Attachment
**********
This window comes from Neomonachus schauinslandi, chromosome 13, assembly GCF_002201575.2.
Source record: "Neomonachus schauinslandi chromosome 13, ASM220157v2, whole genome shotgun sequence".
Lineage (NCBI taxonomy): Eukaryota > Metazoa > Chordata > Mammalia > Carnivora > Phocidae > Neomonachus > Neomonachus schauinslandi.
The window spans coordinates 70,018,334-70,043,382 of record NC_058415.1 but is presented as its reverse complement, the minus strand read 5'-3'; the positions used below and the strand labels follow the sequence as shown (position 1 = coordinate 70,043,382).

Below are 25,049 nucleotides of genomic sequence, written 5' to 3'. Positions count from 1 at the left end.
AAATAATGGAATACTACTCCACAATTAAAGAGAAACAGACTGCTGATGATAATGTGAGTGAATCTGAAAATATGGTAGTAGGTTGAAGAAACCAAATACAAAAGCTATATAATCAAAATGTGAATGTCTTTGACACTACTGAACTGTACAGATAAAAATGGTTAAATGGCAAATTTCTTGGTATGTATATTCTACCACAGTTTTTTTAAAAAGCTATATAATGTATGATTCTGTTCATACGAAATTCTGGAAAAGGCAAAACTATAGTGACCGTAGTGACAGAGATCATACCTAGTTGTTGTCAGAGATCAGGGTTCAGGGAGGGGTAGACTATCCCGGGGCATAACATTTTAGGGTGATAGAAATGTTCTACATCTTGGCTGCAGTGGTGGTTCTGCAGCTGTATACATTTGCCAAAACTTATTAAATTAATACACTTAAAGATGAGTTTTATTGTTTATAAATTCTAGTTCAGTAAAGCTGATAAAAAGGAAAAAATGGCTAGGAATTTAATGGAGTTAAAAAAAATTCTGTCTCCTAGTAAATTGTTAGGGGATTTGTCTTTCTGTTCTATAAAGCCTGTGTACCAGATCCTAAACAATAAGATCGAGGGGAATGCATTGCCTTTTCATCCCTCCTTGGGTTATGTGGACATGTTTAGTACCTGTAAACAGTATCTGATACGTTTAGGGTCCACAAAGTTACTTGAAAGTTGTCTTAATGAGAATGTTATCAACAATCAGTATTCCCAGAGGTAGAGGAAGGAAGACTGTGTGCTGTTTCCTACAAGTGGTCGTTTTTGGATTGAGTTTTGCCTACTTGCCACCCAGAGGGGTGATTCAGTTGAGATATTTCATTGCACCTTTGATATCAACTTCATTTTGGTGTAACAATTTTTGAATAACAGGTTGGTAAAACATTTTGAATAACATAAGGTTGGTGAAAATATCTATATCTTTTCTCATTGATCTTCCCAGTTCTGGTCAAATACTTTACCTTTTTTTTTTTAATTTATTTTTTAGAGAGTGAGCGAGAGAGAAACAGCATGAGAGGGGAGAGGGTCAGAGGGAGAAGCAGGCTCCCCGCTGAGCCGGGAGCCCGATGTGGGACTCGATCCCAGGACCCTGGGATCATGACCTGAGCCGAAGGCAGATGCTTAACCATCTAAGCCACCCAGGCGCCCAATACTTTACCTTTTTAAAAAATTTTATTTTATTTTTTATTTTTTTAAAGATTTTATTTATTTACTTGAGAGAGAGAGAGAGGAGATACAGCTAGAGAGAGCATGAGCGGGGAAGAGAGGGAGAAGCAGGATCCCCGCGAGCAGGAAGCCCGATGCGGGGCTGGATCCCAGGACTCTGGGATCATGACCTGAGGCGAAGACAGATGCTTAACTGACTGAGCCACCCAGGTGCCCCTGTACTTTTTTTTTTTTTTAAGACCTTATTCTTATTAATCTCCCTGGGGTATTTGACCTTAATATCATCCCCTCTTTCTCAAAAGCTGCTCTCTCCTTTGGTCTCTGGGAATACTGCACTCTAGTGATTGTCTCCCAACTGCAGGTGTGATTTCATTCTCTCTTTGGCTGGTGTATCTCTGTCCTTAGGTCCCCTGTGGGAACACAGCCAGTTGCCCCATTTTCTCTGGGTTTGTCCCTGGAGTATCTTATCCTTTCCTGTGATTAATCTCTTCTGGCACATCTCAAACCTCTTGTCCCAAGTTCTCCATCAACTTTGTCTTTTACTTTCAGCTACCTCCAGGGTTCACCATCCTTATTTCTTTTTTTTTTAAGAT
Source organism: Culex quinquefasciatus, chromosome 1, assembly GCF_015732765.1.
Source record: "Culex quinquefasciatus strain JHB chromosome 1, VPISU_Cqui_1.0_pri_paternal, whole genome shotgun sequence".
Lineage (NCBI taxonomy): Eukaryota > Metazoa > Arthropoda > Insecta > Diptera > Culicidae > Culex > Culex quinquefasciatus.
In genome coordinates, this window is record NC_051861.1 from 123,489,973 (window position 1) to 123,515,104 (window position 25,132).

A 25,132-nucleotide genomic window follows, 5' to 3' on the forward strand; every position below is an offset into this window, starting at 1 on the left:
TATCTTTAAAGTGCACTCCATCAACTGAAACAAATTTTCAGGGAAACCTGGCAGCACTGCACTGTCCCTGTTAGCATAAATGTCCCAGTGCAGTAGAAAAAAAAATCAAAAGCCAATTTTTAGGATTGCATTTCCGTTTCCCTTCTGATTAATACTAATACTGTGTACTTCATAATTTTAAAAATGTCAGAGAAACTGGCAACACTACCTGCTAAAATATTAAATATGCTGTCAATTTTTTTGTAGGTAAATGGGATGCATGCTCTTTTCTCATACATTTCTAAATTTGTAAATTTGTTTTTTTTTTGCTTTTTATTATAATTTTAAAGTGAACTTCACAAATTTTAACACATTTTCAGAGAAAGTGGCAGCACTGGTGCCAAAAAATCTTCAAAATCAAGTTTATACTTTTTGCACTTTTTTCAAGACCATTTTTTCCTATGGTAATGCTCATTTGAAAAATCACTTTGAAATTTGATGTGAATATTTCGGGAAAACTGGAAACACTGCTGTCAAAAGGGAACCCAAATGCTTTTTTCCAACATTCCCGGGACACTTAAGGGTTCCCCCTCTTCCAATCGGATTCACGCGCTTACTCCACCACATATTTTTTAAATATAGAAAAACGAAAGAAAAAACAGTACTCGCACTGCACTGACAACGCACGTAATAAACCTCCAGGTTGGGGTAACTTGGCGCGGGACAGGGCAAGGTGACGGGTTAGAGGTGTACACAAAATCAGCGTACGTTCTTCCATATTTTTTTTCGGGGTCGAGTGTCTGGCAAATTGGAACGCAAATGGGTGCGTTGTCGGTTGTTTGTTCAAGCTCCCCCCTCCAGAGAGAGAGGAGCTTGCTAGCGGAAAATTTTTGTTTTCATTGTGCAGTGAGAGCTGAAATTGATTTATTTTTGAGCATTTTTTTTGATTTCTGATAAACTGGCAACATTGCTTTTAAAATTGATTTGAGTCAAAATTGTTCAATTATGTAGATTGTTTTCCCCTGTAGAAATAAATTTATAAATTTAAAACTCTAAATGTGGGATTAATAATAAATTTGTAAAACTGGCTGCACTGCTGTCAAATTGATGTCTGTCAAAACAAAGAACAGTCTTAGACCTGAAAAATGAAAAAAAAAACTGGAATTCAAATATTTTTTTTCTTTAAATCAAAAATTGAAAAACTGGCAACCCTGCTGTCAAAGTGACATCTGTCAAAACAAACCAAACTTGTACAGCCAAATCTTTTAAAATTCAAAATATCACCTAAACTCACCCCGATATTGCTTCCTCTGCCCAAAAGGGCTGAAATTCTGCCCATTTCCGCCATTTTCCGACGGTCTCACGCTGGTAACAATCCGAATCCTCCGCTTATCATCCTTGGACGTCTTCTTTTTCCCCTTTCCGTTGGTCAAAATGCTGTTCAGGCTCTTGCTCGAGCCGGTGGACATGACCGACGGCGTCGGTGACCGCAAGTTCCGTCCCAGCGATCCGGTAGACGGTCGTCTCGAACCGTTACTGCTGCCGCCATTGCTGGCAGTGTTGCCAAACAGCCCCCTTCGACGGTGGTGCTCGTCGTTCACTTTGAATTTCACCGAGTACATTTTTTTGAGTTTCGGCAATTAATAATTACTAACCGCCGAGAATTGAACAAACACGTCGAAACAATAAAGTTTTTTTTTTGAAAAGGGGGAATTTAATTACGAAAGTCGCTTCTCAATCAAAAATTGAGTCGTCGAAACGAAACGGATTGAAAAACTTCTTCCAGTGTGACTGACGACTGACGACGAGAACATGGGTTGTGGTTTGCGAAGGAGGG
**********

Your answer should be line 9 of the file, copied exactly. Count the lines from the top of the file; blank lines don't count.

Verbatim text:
Lineage (NCBI taxonomy): Eukaryota > Metazoa > Arthropoda > Insecta > Diptera > Culicidae > Culex > Culex quinquefasciatus.